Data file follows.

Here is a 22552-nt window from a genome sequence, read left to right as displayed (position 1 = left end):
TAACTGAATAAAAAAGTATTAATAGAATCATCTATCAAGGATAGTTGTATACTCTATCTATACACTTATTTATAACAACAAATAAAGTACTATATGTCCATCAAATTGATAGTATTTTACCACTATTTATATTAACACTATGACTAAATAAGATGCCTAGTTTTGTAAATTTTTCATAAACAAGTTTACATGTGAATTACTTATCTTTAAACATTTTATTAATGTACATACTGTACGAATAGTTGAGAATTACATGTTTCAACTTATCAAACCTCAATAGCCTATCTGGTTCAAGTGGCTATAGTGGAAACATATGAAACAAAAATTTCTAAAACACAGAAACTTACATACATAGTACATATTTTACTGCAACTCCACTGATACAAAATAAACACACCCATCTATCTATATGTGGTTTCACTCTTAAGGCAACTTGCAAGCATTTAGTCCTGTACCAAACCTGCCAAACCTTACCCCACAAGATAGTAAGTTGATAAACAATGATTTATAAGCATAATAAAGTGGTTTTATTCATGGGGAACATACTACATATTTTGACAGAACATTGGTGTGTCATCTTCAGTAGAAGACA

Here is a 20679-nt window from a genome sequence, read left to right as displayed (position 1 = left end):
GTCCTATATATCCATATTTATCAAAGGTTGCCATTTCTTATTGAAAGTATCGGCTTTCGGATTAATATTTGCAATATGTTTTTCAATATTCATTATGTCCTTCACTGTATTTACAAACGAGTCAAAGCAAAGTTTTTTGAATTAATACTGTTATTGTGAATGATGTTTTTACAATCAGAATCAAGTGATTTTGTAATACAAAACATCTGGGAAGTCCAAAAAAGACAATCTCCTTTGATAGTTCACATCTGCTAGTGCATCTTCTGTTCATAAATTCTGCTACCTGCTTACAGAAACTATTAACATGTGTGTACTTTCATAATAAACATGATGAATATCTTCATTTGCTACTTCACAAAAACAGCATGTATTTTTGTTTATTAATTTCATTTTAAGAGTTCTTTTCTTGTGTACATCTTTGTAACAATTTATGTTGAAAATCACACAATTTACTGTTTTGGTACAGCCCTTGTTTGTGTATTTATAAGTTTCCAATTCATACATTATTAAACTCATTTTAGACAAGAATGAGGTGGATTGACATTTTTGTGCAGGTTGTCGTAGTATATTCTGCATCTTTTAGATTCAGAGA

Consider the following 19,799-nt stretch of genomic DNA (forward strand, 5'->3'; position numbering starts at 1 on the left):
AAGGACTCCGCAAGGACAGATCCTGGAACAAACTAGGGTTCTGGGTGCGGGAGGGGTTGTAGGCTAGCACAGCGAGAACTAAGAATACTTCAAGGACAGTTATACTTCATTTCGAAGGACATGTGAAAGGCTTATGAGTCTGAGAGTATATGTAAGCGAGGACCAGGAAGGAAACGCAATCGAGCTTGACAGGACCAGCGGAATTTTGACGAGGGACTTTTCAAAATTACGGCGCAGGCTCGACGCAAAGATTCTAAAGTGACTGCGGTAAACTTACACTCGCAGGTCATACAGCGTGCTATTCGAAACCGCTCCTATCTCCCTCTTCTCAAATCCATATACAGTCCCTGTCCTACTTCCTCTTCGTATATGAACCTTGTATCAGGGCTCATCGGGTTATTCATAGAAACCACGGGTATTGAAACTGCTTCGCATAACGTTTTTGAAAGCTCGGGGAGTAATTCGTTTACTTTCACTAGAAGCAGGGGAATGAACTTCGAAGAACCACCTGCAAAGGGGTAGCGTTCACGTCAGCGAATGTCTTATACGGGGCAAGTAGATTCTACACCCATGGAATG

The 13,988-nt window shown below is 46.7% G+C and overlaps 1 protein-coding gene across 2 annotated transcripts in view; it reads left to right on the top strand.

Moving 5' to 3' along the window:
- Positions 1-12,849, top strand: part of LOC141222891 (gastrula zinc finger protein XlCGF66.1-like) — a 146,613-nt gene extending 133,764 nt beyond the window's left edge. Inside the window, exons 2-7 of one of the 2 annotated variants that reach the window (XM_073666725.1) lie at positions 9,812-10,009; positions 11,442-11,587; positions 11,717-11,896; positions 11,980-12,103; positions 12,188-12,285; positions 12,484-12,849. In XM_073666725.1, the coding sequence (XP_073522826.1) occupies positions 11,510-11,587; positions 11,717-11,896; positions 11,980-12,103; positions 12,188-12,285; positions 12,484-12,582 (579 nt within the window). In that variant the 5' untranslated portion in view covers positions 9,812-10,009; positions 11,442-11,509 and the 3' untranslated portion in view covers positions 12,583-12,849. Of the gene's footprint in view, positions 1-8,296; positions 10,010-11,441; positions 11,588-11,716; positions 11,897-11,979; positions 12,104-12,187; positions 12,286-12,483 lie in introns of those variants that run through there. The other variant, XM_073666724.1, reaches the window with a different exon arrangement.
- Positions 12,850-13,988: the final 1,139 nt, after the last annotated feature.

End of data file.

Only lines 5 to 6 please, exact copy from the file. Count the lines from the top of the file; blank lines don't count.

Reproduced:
Consider the following 19,799-nt stretch of genomic DNA (forward strand, 5'->3'; position numbering starts at 1 on the left):
AAGGACTCCGCAAGGACAGATCCTGGAACAAACTAGGGTTCTGGGTGCGGGAGGGGTTGTAGGCTAGCACAGCGAGAACTAAGAATACTTCAAGGACAGTTATACTTCATTTCGAAGGACATGTGAAAGGCTTATGAGTCTGAGAGTATATGTAAGCGAGGACCAGGAAGGAAACGCAATCGAGCTTGACAGGACCAGCGGAATTTTGACGAGGGACTTTTCAAAATTACGGCGCAGGCTCGACGCAAAGATTCTAAAGTGACTGCGGTAAACTTACACTCGCAGGTCATACAGCGTGCTATTCGAAACCGCTCCTATCTCCCTCTTCTCAAATCCATATACAGTCCCTGTCCTACTTCCTCTTCGTATATGAACCTTGTATCAGGGCTCATCGGGTTATTCATAGAAACCACGGGTATTGAAACTGCTTCGCATAACGTTTTTGAAAGCTCGGGGAGTAATTCGTTTACTTTCACTAGAAGCAGGGGAATGAACTTCGAAGAACCACCTGCAAAGGGGTAGCGTTCACGTCAGCGAATGTCTTATACGGGGCAAGTAGATTCTACACCCATGGAATG